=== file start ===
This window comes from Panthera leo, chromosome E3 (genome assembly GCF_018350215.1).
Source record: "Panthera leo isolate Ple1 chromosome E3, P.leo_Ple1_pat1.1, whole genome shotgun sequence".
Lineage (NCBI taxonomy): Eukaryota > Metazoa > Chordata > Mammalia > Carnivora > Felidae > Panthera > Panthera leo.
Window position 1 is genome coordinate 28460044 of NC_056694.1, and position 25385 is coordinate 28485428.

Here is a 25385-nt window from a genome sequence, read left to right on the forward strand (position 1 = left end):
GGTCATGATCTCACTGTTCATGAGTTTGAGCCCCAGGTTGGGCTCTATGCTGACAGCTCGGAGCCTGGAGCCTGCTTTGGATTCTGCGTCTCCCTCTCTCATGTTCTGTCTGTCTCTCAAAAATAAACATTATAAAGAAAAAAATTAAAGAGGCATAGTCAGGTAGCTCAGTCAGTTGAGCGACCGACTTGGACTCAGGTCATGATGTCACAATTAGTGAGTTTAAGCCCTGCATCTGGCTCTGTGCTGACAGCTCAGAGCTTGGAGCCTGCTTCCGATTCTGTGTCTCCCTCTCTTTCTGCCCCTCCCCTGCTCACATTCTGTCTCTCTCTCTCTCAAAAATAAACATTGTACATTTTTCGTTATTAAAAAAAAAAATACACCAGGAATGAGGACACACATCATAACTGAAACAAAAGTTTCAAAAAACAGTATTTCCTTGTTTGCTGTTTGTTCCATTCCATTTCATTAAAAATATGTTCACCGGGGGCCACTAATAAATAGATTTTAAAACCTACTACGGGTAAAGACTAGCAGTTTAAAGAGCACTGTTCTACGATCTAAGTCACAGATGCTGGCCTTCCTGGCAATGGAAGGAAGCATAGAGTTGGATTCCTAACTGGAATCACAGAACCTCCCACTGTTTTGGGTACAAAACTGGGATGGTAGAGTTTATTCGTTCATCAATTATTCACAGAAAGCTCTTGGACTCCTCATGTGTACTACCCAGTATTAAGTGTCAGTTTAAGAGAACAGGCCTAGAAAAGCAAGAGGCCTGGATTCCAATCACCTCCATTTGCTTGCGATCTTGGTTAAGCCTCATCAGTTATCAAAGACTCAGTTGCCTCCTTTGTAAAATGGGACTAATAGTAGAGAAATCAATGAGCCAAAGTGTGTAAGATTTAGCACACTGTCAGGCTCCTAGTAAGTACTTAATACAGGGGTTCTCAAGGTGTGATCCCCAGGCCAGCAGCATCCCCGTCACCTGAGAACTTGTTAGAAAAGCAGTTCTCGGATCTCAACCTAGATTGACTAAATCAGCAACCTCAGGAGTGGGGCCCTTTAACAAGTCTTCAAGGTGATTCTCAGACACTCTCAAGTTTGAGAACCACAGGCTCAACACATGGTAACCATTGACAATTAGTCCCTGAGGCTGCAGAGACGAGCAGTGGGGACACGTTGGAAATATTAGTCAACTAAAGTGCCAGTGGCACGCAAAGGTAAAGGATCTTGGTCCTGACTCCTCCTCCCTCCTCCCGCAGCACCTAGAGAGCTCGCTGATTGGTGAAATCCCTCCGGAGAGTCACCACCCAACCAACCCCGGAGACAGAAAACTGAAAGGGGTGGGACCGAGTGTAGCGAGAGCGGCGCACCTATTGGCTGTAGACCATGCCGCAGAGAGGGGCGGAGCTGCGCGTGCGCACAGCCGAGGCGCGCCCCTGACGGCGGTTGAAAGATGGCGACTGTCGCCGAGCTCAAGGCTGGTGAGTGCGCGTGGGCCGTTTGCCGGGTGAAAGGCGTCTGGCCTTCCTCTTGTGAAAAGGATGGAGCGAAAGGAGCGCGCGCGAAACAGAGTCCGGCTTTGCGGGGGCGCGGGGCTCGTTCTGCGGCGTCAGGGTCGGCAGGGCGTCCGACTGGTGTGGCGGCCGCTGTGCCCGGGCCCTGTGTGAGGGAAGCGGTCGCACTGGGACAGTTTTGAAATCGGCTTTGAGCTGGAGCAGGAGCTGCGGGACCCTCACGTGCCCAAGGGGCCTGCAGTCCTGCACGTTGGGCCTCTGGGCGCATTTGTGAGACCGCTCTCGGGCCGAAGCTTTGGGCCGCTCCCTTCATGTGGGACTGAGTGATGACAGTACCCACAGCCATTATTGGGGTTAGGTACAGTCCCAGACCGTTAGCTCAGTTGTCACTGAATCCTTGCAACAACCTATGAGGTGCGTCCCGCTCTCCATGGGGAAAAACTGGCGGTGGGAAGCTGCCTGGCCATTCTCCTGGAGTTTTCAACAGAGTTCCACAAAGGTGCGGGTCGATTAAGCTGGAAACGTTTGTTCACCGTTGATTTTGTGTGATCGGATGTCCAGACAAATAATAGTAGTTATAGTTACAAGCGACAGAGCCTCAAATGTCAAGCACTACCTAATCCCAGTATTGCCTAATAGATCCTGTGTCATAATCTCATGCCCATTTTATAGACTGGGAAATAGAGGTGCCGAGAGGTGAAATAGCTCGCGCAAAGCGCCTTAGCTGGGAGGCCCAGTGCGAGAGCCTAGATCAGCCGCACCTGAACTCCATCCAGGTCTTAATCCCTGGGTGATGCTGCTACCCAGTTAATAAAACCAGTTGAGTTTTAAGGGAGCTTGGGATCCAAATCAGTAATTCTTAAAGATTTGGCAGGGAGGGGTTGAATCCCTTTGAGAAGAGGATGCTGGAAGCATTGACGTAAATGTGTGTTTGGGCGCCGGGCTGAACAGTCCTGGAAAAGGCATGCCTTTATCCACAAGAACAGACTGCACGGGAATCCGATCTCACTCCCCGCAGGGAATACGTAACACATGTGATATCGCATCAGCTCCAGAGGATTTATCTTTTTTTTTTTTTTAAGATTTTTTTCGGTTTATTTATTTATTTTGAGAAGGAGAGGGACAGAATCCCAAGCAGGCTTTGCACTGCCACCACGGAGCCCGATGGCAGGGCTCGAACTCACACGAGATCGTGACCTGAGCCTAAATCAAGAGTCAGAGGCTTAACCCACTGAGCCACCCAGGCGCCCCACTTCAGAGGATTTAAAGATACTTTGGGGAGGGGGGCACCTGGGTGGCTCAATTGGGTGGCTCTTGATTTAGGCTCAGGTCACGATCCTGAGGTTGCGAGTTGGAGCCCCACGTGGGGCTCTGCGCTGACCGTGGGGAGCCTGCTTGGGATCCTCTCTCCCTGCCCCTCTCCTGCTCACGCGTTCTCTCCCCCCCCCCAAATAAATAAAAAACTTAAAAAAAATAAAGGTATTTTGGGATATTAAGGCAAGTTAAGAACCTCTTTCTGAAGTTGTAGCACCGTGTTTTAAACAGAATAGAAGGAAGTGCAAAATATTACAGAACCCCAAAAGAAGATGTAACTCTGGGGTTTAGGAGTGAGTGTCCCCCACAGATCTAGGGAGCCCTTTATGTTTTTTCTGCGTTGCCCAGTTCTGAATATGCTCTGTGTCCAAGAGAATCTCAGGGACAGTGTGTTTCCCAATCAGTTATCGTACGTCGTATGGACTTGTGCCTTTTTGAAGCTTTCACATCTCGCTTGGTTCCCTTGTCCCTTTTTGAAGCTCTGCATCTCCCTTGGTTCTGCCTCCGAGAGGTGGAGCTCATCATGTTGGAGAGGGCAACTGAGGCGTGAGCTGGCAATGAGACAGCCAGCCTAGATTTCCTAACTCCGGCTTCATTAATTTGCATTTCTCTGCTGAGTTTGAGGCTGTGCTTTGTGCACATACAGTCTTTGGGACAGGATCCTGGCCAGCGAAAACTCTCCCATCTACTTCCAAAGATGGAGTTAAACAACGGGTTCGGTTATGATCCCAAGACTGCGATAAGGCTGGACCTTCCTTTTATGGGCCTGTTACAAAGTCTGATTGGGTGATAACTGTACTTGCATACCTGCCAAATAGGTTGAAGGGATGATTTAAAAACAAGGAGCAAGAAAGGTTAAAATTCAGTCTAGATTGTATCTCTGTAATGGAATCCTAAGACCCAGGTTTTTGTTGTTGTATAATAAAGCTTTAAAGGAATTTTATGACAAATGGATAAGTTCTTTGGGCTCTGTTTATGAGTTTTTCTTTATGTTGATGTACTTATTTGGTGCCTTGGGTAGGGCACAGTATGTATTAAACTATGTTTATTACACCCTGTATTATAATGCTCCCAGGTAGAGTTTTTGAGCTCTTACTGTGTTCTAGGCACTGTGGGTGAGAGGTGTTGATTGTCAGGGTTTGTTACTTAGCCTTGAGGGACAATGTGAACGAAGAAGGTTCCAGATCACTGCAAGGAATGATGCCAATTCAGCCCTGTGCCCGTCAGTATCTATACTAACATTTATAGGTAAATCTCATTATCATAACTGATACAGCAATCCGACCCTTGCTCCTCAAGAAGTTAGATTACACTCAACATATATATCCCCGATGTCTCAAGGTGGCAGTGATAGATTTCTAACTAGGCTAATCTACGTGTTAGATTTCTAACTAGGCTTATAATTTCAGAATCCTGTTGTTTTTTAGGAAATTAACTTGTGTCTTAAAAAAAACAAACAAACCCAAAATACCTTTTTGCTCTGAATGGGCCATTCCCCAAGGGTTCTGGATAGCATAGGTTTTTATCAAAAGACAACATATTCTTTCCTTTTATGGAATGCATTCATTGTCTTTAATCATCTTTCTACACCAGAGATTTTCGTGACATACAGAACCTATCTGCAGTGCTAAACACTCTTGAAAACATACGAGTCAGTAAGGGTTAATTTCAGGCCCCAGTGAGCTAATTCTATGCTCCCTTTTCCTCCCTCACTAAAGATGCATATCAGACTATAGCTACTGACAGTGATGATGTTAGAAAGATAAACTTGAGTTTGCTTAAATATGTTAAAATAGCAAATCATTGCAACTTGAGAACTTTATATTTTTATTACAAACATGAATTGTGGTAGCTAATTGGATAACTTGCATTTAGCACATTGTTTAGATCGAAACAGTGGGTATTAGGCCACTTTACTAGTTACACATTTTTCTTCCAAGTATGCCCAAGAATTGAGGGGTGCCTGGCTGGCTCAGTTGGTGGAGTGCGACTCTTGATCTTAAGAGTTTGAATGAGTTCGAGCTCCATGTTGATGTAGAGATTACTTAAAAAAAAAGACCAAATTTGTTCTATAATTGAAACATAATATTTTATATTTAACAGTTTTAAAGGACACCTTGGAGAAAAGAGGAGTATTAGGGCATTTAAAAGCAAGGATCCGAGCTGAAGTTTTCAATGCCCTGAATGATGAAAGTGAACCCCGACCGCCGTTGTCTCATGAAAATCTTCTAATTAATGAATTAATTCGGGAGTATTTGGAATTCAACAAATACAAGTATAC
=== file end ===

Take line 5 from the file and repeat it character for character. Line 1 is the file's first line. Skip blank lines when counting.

Here is a 25385-nt window from a genome sequence, read left to right on the forward strand (position 1 = left end):